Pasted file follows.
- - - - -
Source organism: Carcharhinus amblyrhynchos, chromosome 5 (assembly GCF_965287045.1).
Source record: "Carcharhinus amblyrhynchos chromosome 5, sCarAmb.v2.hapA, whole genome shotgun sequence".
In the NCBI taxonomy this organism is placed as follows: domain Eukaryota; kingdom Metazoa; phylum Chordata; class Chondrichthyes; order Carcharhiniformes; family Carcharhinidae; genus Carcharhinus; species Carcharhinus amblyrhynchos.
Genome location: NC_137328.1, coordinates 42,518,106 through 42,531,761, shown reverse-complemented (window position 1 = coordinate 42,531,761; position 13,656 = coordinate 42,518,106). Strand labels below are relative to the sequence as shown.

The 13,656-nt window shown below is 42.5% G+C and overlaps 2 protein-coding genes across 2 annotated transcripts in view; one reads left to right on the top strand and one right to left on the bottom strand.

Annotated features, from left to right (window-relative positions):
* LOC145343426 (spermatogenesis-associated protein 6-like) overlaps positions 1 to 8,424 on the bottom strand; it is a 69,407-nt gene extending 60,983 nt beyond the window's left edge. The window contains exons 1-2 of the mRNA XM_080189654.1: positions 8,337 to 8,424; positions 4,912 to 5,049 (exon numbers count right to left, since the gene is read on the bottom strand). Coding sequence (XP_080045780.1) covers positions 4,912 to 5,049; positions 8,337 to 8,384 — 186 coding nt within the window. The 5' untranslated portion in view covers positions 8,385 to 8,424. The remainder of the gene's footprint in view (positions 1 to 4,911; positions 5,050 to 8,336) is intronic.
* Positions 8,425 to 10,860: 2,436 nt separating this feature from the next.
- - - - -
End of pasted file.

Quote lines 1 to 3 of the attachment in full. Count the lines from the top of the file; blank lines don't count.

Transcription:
Source organism: Carcharhinus amblyrhynchos, chromosome 5 (assembly GCF_965287045.1).
Source record: "Carcharhinus amblyrhynchos chromosome 5, sCarAmb.v2.hapA, whole genome shotgun sequence".
In the NCBI taxonomy this organism is placed as follows: domain Eukaryota; kingdom Metazoa; phylum Chordata; class Chondrichthyes; order Carcharhiniformes; family Carcharhinidae; genus Carcharhinus; species Carcharhinus amblyrhynchos.